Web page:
Bias, Diversity, Crucifixion

I am taking this class called “Managing Diverse Teams.” It’s pretty much what it sounds like: a business management class about teams and diversity. It’s interesting at times. We learn about how we are inherently biased and often let that bias influence our decisions, subconsciously, of course, unless you’re more racist. I think a lot of it is true, but I can’t say I always agree with the attitude of the professor and/or the authors of the articles we read. Obviously, it is a very secular and liberal college that I attend, so none of it should be a surprise, but sometimes I find myself a little unsettled. I recall a comment the other day made by a fellow classmate. She said that she took one of the IAT (in case you don’t know, it’s a test that is supposed to measure your bias against certain groups or things by picking up subtle differences in your reaction time when, for example, associating “good” with “white” vs. “good” with “black.” Whew, that was a long parenthetical). She reported her result that she was biased towards Christians. Then, the professor made some kind of remark about how it was from “12 years of Catholic education” That may have been an assumption on the professor’s part, or maybe the girl mentioned it and I don’t remember. Anyway, I was a little put off by this. I’m not really sure where to begin, there just seems to be something very wrong about that whole exchange.  It’s seemed like the professor was really saying, “Ok, well, you’re in the real world now, time to forget all that garbage.”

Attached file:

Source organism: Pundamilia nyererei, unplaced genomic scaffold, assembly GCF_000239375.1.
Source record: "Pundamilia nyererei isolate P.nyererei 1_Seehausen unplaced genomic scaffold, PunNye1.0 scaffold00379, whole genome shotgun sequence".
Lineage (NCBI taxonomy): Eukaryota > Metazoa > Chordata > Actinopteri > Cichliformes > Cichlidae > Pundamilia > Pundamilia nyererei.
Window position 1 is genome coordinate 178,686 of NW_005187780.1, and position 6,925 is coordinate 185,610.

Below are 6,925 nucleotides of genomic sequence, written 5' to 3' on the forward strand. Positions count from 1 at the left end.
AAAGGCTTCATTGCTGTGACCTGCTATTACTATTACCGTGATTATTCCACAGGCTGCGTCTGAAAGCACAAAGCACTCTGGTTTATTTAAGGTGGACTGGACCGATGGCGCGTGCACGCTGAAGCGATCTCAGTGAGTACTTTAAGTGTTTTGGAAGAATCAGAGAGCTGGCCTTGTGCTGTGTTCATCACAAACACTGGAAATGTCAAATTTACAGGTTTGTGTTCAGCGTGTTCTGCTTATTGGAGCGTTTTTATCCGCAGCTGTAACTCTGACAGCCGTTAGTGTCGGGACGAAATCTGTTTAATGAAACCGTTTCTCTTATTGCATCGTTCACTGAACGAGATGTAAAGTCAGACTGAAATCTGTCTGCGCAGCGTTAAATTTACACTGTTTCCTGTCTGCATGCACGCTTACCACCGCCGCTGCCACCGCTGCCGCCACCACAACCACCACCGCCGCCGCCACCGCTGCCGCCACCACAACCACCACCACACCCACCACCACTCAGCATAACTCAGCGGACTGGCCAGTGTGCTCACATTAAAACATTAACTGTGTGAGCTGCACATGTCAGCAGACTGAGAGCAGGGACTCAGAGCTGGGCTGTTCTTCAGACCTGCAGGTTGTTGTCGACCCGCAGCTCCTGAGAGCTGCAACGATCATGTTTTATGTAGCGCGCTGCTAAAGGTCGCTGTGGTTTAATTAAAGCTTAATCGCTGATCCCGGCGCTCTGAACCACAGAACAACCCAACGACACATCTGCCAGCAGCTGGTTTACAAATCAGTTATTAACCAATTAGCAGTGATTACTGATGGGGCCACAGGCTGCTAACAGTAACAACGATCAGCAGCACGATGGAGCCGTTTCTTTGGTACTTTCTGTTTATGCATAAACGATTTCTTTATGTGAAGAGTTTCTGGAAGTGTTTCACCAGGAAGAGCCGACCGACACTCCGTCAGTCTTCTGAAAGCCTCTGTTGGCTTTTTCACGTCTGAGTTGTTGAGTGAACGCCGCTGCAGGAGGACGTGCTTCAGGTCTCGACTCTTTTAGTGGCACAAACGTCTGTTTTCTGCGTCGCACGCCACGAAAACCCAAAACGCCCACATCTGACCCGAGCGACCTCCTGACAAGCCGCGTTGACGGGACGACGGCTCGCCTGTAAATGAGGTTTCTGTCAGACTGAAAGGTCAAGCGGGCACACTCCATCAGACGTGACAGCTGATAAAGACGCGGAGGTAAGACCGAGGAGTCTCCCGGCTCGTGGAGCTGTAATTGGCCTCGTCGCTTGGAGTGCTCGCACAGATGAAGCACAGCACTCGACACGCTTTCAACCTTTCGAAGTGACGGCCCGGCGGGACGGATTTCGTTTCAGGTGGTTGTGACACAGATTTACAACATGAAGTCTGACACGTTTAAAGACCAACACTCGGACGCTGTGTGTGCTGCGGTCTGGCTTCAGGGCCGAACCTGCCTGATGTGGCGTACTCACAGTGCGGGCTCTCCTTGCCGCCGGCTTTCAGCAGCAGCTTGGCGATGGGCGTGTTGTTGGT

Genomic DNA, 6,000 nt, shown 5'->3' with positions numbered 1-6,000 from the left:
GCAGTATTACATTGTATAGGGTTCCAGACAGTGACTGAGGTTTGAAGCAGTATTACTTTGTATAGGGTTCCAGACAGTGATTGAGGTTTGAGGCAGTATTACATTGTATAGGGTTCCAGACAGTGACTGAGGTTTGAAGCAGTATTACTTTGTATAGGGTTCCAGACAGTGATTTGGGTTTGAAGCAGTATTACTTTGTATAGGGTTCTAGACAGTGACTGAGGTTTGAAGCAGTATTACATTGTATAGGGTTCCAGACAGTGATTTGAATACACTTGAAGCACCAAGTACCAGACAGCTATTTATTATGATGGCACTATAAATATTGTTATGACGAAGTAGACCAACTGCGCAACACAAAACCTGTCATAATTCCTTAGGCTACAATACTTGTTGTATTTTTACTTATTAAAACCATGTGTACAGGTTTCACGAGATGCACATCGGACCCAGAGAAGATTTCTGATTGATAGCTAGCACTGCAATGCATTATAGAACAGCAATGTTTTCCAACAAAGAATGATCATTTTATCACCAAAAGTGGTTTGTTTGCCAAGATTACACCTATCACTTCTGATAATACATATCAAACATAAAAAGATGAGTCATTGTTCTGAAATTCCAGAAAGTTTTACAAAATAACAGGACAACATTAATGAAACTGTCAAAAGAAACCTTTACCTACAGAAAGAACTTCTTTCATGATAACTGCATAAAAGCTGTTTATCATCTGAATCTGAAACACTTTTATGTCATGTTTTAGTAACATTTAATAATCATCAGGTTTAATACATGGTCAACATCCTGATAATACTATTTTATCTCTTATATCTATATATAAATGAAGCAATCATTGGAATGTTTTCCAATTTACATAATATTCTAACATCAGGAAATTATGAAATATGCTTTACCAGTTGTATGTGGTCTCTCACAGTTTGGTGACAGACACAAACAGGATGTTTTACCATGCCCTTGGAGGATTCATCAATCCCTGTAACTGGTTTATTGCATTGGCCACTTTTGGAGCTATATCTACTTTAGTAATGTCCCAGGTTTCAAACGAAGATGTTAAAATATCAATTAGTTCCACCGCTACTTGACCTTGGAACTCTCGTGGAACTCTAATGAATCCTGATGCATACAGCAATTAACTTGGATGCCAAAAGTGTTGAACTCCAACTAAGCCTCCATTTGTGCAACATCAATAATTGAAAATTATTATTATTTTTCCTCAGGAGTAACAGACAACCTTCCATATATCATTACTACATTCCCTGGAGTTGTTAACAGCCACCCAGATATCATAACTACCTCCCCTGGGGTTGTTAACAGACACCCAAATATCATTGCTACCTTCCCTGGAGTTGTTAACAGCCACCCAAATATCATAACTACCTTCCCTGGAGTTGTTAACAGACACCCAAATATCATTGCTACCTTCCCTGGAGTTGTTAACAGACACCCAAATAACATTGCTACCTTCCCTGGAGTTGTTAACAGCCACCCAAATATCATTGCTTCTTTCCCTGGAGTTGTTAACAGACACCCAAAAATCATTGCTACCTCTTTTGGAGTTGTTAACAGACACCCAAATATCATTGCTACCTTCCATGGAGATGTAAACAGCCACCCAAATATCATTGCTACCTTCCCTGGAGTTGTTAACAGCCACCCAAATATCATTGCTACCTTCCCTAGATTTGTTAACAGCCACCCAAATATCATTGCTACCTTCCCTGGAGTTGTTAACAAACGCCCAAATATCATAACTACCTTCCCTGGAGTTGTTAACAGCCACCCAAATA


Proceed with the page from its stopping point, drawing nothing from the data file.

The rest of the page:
This brings up an important question: should Christians be biased towards other Christians? Part of me thinks that this is absolutely right, the same part of me that doesn’t agree with full-on, no-nonsense gender equality in every profession and industry. Sorry ladies. I mean, we’re not supposed to marry non Christians, right? We shouldn’t hang out with people who are going to cause us to sin, right?

The other part is saying wait, hold up. Where’s the democracy? What happened to loving on everybody, no matter who they are? And just because someone isn’t a Christian now doesn’t mean that they never will be. Right?

I think the answer is that we can be biased to fellow Christians, but we should love everyone. Because if we don’t treat everyone with respect and kindness, who are we and what are we even doing on earth? What happened to love thine enemies? Look at Matthew 5:47:  And if you greet only your own people, what are you doing more than others? Do not even pagans do that?

In this class, we do these journals as homework based on what we read. It sounds straightforward enough, but the grading is pretty tough. I only got 7/10 on my first one, and I was convinced it was fine! Today, I just finished a journal entry where I mentioned my religion as it relates to my identity. It’s an intimidating thing, putting yourself out there. It makes you feel embarrassed, self conscious. You know people are going to start seeing you in a different way, you know they may be “biased” against you, and now you’re in big trouble if you reveal too much human imperfection. But you do it, and you hold your head up high, and you pray to God that they won’t try nailing you to a cross. 

 

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